Obtaining a Social License to Operate
While certainly there are those opposed to any type of development, for the most part the citizens in the Trinidad area have been very welcoming to New Elk and the return of the coal industry to the region.  “It’s a very well established and historical coal mining center. With the loss of virtually all those coal mining jobs this decade, they’re very keen on us coming in. We have and continue to create a lot of new employment opportunities for the community. And we’ll be bringing a lot more,” said Bates. 

“When we meet with the mayor of Trinidad, city council members and county commissioners, they always ask us how quickly we can begin production, how quickly we can bring jobs to the area, and what they can do to help,” said Bates. In addition to the support Cline is receiving locally, the coal company is beginning to partner with local schools and institutions to establish a miner training program.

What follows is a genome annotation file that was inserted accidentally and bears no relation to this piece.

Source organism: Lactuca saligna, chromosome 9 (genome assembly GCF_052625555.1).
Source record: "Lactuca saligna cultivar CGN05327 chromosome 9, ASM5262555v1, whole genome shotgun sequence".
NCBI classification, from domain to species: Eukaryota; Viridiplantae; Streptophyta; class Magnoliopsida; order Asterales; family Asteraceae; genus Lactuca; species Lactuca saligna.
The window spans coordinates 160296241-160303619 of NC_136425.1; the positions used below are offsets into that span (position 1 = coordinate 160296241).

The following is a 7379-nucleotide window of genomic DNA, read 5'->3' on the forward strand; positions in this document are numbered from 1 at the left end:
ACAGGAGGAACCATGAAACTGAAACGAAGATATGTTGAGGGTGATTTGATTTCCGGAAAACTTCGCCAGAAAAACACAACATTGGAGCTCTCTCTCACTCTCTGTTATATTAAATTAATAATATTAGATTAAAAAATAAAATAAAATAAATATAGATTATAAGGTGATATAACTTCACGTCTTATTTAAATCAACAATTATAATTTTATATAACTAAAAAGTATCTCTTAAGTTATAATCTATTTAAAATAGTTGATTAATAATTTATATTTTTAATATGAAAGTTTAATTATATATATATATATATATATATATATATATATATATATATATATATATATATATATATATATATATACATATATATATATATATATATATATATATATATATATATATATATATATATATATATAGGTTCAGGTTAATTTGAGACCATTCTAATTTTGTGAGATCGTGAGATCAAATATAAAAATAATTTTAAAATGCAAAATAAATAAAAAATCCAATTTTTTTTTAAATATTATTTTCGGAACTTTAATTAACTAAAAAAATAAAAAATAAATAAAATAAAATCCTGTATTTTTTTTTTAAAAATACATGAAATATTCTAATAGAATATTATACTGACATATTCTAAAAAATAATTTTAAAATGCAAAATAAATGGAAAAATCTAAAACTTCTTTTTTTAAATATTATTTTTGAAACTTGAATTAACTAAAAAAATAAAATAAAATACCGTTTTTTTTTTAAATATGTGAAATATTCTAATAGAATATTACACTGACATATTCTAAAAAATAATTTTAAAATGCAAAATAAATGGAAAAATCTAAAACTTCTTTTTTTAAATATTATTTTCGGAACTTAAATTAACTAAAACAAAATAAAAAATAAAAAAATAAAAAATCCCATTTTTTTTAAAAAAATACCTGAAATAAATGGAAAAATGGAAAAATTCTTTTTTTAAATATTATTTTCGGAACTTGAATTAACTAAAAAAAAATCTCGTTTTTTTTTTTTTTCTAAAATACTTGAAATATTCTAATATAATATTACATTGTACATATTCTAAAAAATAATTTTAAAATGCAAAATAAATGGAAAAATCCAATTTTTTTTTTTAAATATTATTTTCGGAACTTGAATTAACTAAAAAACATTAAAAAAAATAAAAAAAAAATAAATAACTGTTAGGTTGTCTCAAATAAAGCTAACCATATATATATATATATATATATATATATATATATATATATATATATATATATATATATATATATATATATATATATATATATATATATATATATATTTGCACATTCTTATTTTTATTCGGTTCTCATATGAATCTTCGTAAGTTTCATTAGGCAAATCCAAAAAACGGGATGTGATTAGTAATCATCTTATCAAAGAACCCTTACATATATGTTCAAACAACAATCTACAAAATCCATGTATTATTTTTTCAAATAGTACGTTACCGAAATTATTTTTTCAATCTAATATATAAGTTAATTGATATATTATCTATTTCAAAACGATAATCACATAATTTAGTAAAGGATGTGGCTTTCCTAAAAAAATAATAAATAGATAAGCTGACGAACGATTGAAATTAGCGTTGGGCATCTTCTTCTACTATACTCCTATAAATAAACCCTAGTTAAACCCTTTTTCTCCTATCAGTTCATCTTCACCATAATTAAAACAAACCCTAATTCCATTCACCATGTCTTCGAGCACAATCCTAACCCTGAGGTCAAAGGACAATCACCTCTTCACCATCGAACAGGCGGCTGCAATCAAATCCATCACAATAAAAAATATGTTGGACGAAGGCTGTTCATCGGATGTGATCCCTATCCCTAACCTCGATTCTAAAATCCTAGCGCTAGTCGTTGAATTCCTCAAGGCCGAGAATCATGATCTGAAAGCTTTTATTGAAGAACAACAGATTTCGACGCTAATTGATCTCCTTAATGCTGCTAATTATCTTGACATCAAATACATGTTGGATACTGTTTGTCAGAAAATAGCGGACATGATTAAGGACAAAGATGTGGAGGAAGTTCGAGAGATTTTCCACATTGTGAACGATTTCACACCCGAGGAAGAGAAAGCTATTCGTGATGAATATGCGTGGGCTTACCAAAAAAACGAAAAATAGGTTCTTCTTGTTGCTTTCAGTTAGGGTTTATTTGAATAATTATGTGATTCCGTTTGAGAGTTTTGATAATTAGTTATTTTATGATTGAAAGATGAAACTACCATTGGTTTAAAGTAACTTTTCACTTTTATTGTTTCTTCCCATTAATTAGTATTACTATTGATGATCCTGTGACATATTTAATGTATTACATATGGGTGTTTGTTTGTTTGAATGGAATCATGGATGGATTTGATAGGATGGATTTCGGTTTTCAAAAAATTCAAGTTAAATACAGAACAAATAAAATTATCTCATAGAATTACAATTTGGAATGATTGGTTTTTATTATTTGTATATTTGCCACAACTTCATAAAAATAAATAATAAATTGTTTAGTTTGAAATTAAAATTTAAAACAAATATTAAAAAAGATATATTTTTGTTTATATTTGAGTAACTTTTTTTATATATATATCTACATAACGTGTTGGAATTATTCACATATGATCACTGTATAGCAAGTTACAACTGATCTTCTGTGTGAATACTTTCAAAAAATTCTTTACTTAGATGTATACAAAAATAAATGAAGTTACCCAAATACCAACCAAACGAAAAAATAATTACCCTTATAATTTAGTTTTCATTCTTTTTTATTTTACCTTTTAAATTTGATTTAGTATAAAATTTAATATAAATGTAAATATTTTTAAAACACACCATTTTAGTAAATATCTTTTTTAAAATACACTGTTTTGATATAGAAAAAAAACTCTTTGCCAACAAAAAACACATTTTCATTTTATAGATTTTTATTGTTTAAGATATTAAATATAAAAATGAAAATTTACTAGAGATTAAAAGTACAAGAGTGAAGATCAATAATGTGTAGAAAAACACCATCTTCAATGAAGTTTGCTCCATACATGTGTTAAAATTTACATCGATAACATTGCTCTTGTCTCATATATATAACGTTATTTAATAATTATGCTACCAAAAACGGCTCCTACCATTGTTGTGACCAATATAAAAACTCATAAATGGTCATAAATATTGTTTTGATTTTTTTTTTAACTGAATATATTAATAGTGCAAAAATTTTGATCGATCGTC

The State of Colorado and other lease holders also stand to benefit from Cline’s production. In particular, the State Division of Wildlife holds the lease on roughly 67% of New Elk’s 315 million ton reserve base. “They should make a lot of money with us. Their royalty rates are something like 9%,” said Mraz.

Cline Mining freely admits its forte is exploration and developing reserves, not necessarily bringing mines to production. The New Elk mine, however, marks a different corporate strategy going forward. Instead of looking to develop and sell the property, Bates is excited about moving in the other direction. “We’re aiming to go further with New Elk by doubling its production over time to 6 million tpy. Over the next few years, we’re looking to develop other properties in Colorado, Canada and elsewhere. We want to reach what we call a critical mass for a small coal mining company of at least 10 million tpy. That’s our objective and we’ll be moving to that goal as quickly as we can,” said Bates.  Successfully rehabilitating the New Elk mine and bringing production to those high levels will get them at least 60% of the way there.
 
Buchsbaum is a Denver-based freelance writer and photographer specializing in industrial subjects. He can be reached through his Web site at www.lmbphotography.com or by phone at 303-746-8172.